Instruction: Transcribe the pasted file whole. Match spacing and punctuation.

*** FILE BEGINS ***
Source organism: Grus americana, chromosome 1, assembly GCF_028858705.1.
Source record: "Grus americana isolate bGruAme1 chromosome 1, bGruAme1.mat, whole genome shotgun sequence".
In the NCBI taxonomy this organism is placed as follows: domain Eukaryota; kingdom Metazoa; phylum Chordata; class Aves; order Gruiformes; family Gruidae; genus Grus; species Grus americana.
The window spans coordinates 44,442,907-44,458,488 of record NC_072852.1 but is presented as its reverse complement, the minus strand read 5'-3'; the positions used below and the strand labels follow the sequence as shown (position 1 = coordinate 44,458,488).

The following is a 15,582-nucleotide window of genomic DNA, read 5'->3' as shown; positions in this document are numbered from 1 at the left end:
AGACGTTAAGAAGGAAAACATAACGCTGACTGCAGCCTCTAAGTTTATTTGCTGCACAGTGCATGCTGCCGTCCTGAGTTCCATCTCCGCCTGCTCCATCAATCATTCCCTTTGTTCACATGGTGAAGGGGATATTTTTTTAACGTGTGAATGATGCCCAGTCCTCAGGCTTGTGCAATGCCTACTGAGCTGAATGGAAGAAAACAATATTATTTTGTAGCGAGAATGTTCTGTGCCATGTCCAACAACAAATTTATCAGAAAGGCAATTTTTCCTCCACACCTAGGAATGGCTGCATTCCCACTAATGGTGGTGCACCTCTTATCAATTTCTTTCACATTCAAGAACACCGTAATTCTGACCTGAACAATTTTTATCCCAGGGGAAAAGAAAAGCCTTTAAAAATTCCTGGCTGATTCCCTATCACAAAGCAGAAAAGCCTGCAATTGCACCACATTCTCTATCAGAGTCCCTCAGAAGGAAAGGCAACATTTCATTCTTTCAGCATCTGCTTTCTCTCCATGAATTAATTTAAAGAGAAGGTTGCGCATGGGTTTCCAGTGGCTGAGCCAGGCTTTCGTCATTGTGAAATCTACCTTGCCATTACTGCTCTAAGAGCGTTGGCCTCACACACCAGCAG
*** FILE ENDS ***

Source organism: Grus americana, chromosome 1, assembly GCF_028858705.1.
Source record: "Grus americana isolate bGruAme1 chromosome 1, bGruAme1.mat, whole genome shotgun sequence".
In the NCBI taxonomy this organism is placed as follows: domain Eukaryota; kingdom Metazoa; phylum Chordata; class Aves; order Gruiformes; family Gruidae; genus Grus; species Grus americana.
The window spans coordinates 44,442,907-44,458,488 of record NC_072852.1 but is presented as its reverse complement, the minus strand read 5'-3'; the positions used below and the strand labels follow the sequence as shown (position 1 = coordinate 44,458,488).

The following is a 15,582-nucleotide window of genomic DNA, read 5'->3' as shown; positions in this document are numbered from 1 at the left end:
AGACGTTAAGAAGGAAAACATAACGCTGACTGCAGCCTCTAAGTTTATTTGCTGCACAGTGCATGCTGCCGTCCTGAGTTCCATCTCCGCCTGCTCCATCAATCATTCCCTTTGTTCACATGGTGAAGGGGATATTTTTTTAACGTGTGAATGATGCCCAGTCCTCAGGCTTGTGCAATGCCTACTGAGCTGAATGGAAGAAAACAATATTATTTTGTAGCGAGAATGTTCTGTGCCATGTCCAACAACAAATTTATCAGAAAGGCAATTTTTCCTCCACACCTAGGAATGGCTGCATTCCCACTAATGGTGGTGCACCTCTTATCAATTTCTTTCACATTCAAGAACACCGTAATTCTGACCTGAACAATTTTTATCCCAGGGGAAAAGAAAAGCCTTTAAAAATTCCTGGCTGATTCCCTATCACAAAGCAGAAAAGCCTGCAATTGCACCACATTCTCTATCAGAGTCCCTCAGAAGGAAAGGCAACATTTCATTCTTTCAGCATCTGCTTTCTCTCCATGAATTAATTTAAAGAGAAGGTTGCGCATGGGTTTCCAGTGGCTGAGCCAGGCTTTCGTCATTGTGAAATCTACCTTGCCATTACTGCTCTAAGAGCGTTGGCCTCACACACCAGCAG